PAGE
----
If you took a peek at our "Form and Meter" section, or heck, even if you've just read the poem, you're already well aware of the rhymes in this poem. The end of every single line has a partner in rhyme. It's a regular rhyming riot.
But did you notice that there are also a ton of internal rhymes, too? These lines are often less obvious to us readers because internal rhymes occur within individual lines themselves. It's not about the big "ta-da!" that the end rhyme gives. It's a more subtle, musical effect.
Let's take the first line, for example:
They flee from me that sometime did me seek.
We've gone ahead and bolded and italicized the rhymes for you, just so they really pop. And lo and behold, there are four – count 'em, four – internal rhymes, which are those repeated "e" sounds you hear. This particular kind of internal rhyme comes from repeated vowel sounds, and we call it assonance.
Internal rhyme occurs yet again in lines 12 and 13:
And she me caught in her arms long and small;
Therewithall sweetly did me kiss
See how that "all" sound from the end of line 12 carries over to the beginning of line 13 in "Therewithall"? Neat, huh?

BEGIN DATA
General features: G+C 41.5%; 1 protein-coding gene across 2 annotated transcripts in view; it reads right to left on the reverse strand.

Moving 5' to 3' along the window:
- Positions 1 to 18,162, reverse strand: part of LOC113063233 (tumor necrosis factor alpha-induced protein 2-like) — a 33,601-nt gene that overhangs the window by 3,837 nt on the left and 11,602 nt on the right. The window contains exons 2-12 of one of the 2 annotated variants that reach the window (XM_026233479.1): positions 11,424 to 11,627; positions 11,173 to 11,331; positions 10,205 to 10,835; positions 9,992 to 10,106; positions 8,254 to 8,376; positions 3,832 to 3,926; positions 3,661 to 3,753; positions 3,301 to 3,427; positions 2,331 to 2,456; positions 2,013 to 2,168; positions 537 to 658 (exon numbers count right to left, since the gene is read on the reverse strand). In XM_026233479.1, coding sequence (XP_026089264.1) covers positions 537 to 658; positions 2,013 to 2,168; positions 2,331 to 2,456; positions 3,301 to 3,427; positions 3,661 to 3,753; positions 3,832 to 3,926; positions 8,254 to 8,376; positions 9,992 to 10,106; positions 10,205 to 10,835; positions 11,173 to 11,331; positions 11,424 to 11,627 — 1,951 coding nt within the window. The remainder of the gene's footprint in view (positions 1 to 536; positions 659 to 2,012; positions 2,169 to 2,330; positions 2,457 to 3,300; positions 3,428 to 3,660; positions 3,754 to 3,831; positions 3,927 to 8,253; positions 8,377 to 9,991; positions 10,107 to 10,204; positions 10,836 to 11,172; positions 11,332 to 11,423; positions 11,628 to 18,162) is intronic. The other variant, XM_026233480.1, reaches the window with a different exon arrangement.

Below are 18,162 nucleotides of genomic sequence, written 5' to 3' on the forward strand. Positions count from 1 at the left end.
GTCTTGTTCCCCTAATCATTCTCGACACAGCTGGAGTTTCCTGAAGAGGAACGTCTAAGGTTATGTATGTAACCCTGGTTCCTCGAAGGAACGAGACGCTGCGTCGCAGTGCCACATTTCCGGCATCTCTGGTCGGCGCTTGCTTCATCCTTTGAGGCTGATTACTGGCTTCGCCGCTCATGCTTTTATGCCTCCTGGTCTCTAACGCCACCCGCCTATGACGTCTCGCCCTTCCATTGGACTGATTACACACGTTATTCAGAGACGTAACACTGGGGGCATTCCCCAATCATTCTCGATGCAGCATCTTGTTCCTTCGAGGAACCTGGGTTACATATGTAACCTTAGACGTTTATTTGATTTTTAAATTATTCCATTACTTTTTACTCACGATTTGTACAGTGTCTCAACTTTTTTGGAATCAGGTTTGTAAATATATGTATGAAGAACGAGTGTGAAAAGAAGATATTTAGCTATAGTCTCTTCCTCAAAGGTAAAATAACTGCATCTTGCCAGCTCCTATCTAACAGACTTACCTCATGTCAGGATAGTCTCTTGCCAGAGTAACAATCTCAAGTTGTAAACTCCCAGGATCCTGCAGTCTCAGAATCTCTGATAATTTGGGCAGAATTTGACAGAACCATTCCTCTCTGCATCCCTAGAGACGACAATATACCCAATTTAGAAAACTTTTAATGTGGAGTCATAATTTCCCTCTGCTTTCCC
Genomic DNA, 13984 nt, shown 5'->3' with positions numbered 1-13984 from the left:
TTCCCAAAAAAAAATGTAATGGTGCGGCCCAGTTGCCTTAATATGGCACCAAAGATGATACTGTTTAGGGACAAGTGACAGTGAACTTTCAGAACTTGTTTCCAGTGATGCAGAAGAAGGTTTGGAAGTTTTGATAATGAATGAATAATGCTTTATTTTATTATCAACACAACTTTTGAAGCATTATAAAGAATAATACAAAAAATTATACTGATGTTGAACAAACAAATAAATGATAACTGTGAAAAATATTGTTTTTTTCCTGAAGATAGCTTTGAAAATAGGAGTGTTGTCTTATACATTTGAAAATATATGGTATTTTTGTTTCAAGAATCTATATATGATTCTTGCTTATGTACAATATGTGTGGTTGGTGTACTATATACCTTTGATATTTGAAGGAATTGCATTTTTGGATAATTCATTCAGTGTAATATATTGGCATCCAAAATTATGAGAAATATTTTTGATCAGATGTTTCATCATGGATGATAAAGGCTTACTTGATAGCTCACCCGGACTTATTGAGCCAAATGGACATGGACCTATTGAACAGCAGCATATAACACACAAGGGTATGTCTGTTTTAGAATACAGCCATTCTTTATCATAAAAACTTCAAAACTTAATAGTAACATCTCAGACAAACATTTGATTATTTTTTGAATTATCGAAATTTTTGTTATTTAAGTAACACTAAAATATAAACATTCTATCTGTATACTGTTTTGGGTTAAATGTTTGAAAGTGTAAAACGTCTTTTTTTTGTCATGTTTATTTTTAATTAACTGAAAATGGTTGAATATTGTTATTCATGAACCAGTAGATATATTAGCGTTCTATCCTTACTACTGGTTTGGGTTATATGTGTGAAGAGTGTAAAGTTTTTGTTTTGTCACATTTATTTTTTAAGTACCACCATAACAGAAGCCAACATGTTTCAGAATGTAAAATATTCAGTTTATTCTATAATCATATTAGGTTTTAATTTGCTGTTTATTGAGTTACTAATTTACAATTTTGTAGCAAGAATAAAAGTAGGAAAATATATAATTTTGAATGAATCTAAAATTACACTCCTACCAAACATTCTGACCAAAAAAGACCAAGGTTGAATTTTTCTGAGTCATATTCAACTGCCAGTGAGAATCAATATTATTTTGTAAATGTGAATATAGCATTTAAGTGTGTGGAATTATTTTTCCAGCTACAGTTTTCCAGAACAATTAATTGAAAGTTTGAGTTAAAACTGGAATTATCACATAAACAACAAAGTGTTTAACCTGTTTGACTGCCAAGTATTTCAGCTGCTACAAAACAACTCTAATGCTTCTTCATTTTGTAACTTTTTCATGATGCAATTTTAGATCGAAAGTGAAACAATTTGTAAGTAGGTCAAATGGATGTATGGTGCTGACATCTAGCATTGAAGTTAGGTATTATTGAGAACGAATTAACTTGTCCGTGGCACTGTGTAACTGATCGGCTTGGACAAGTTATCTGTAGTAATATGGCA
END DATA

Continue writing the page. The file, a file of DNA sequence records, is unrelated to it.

Of course these are just two examples, and you might find many more in the poem. You'll also find a lot of alliteration, or repeated vowel sounds at the beginning of words, like "softly said" (14) and "fashion of forsaking" (17). Plus, there are the relentless rhymes at the end of the lines.
In a sense, when you read it aloud, this poem sounds like a big old echo chamber. Practically every sound you hear bounces back to you in one way or another. This has the impressive effect of making our speaker seem supremely worried. All these repeated sounds make him sound almost obsessive, as if he can't get this scene with this mysterious woman, and his newfound lack of promiscuity out of his noggin. The sounds are beautiful, sure, but they're also strangely desperate.